Every Wednesday we’ll post something having to do with doctrine and purity. Hope it helps.
Eternally Secure, Perpetually Striving
One of Christianity’s longest running arguments has to do with the believer’s security. If one has been born again, can he ever lose his salvation? If so, how? And, once lost, can it ever be retrieved?
I’m not entirely settled on the issue myself. Some of my favorite scriptures (and indeed, ones I draw no small comfort from) bolster the “once saved, always saved” position. “No man is able to pluck them out of My Father’s hands” (John 10:29) for example, and “There is now therefore no condemnation to those who are in Christ Jesus.”(Romans 8:1) Ditto for “He is able to save to the uttermost” (Hebrews 7:25) and “ye who are kept by the power of God.” (I Peter 1:5) Indeed, if we’re saved, as Paul told Titus, “not by works of righteousness which we have done but according to His mercy” (Titus 3:5) then my works, righteous or not, don’t figure into the salvation equation. But I’m also sobered to consider Christ’s warning that if a man does not abide in him he is “cast forth as a withered branch and thrown into the fire” (John 15:6) and Paul’s description of some as “having damnation because they’ve cast off their faith.” (I Timothy 5:12) Save it; I’ve heard all the pro and con interpretations of these verses, so I know exactly how both Calvinist and Arminianist would explain them. All of which leaves me preferring the idea of eternal security (who wouldn’t?) while not being entirely convinced of it.
You’re in good company, wherever you stand. My all-time hero Charles Spurgeon was true-blue Calvinist firmly holding to the once-saved-always-saved position. Yet my spiritual father and favorite Bible teacher Chuck Smith does not fully endorse the position and my denomination, the Assemblies of God, officially rejects it. So honestly, I can’t see this as an essential doctrinal issue, and while debating it can be enlightening, I hope none of us would break fellowship over it.
I prefer, instead, to focus on what we do know about future judgment, including this: The great white throne judgment described in Revelation, at which those whose names aren’t written in the Book of Life are consigned to eternal damnation (Revelation 20:11-15) isn’t the only judgment people face after death. There’s also, for the believer, the Judgment Seat of Christ (II Corinthians 5:10) before which we who’ve been born again will stand, and at which we’ll face bestowal of, or loss of, eternal rewards. (I Corinthians 3: 12-15) And while heaven or hell won’t be the issues we face there, the believer’s gain or loss at that hearing will be momentous.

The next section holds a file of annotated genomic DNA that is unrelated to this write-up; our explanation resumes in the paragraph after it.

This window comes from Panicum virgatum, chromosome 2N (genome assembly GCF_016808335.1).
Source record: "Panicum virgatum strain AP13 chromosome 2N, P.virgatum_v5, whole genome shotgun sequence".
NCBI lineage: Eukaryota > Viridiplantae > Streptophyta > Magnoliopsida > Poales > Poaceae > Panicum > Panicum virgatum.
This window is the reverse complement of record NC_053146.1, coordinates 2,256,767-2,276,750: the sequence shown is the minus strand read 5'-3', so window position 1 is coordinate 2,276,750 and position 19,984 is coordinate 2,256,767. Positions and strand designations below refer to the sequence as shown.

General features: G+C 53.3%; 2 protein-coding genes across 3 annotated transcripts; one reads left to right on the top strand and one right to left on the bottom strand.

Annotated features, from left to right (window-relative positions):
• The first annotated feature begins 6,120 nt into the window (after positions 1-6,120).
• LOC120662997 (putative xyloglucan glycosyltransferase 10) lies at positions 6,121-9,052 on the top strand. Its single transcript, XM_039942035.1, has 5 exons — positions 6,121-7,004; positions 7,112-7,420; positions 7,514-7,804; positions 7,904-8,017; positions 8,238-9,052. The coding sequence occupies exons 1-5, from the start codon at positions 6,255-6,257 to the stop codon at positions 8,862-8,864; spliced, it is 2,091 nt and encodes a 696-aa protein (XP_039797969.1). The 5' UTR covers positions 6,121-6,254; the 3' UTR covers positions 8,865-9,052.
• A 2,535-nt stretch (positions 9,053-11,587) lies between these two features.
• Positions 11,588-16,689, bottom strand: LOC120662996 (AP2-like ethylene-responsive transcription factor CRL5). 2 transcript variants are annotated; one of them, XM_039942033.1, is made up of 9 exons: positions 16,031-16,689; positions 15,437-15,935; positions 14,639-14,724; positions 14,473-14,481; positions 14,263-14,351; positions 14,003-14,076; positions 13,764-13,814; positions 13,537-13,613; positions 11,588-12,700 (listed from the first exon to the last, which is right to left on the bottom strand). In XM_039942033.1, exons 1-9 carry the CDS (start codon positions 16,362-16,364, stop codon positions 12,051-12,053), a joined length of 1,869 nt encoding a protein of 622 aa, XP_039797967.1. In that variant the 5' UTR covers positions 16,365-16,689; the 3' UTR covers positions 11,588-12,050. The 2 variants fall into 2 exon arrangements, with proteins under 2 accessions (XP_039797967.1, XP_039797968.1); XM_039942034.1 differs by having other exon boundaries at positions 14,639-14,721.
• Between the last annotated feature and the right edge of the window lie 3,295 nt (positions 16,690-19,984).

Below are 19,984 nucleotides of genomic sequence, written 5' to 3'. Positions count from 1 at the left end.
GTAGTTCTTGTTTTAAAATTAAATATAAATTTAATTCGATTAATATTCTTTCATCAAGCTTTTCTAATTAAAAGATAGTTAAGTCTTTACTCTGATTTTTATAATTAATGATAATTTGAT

So Jesus encouraged us to lay up treasures in heaven (Matthew 6:20) referring to heavenly rewards in quantities (Matthew 5:12), and Paul compared our earthly life to an athletic contest in which competitors strive for a crown:
“And every man that striveth for the mastery is temperate in all things. Now they [do it] to obtain a corruptible crown; but we an incorruptible.”(I Corinthians 9:25)
No wonder, then, he (Paul) referred to himself as a man who “presses on toward the mark for the prize of the high calling of God in Christ Jesus.” (Philippians 3:14) Surely he of all people knew his good works could never save him, but he likewise knew he was in a race, striving to give it his best to please His Lord and receive the rewards he’d been encouraged by that same Lord to go for. He was saved, and eternally secure in that knowledge, while still zealous to be a faithful, diligent steward of the temporal gifts and responsibilities he’d been given.
Us, too, I hope. It’s discouraging to hear a believer say “If I’m saved and that’s unchangeable, why should I bother resisting sin? Why not kick back, enjoy whatever I want, then go home to Glory with my fire insurance policy all paid up?” That shows a remarkably immature view of our relationship to God, and a general ignorance of the fact that eternity isn’t just about heaven or hell, but also – and largely – about the eternal rewards, or loss thereof, given for faithful stewardship in this temporal life.
I’m secure. I’m striving. No contradiction there, only a deep, and ever deepening, desire to run this race, finish this course and say, as Paul did shortly before his own was finished:
“Henceforth there is laid up for me a crown of righteousness, which the Lord, the righteous judge, shall give me at that day: and not to me only, but unto all them also that love his appearing.” (II Timothy 4:8)